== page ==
NORTHFIELD, Minn. (AP) — Hundreds of students boycotted classes at St. Olaf College in southern Minnesota on Monday and instead packed an administration building to protest a rash of racist and threatening messages left around campus at the liberal arts college.
The protests erupted over the weekend after one black student, Samantha Wells, found an anonymous note on her car windshield Saturday calling her a racial slur.
"I am so glad you are leaving soon," the note read. "You have spoken up too much. You will change nothing. Shut up or I will shut you up."
After the boycott was announced, the St. Olaf administration cancelled classes for the day so students, faculty and staff could discuss racism and diversity on the private Lutheran school's campus. St. Olaf President David Anderson met with protesters in the afternoon and signed a framework agreement on how to proceed with addressing those issues.
The school released a statement saying other reported racist acts included written racial epithets, and that officials considered it "deeply troubling" that the latest messages were directed at specific individuals.
There have been no reports of physical attacks at the college in Northfield, which is about 45 miles (70 kilometers) south of Minneapolis.
St. Olaf has about 3,000 students, and its student body is 74 percent white, 6 percent Asian, 6 percent Hispanic and 2 percent black, according to the school's website.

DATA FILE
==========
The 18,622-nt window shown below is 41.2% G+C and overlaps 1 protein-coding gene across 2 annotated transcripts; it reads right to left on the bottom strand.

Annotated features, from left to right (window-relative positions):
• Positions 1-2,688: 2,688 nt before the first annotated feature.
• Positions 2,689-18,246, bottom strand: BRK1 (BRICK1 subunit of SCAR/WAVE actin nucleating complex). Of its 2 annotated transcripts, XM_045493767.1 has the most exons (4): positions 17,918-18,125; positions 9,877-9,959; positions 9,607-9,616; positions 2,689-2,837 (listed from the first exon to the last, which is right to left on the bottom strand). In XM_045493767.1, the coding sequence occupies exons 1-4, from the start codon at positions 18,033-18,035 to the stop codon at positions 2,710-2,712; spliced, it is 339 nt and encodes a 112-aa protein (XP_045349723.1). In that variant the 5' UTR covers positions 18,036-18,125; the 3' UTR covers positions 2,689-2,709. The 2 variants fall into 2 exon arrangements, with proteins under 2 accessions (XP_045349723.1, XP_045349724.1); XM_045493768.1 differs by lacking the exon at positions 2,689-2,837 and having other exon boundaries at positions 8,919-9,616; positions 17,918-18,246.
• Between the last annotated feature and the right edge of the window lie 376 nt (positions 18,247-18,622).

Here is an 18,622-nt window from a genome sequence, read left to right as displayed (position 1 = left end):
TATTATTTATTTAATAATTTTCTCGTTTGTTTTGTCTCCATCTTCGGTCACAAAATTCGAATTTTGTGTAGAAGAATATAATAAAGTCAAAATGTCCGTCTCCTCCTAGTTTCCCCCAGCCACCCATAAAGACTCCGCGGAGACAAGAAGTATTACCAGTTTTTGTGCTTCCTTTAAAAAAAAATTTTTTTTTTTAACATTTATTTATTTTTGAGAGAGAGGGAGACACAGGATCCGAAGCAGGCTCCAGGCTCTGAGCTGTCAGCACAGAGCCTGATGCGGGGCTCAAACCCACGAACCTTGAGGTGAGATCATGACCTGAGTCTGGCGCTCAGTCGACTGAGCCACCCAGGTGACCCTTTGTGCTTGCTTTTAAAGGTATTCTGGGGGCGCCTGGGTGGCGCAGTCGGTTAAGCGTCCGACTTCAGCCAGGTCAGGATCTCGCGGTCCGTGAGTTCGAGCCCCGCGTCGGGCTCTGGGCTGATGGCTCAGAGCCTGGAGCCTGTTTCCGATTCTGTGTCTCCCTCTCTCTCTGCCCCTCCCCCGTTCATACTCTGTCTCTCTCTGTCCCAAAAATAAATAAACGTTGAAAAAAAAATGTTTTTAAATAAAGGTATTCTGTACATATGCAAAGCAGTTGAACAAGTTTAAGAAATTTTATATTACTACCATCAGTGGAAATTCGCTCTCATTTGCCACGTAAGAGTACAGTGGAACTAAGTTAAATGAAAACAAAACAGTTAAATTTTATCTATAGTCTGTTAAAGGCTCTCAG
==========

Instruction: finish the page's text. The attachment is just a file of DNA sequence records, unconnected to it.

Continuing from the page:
Speakers at a rally in the atrium at Tomson Hall on Monday morning demanded that St. Olaf adopt a policy of zero tolerance for racism. Some protest leaders interrupted a meeting led by Anderson, reading aloud an 11-page list of demands.
"Our mission is to hold the administration and students of St. Olaf College accountable for the institutionalized racism that is embedded within the structures of this campus", the document said. "We aim that St. Olaf College will recognize that these racially charged reported and unreported hate crimes are not driven by individual incidents or students, but an ideology that is continuously supported by the administration's lack of action and the student body's harmful attitudes."
The school said it was working with police to determine who was behind the racist messages. Northfield Police Chief Monte Nelson said his department's role was primarily advisory and that it had not opened a formal investigation.
"Someone, somewhere knows who is perpetrating these acts of racism," the statement said, urging anyone with information to come forward.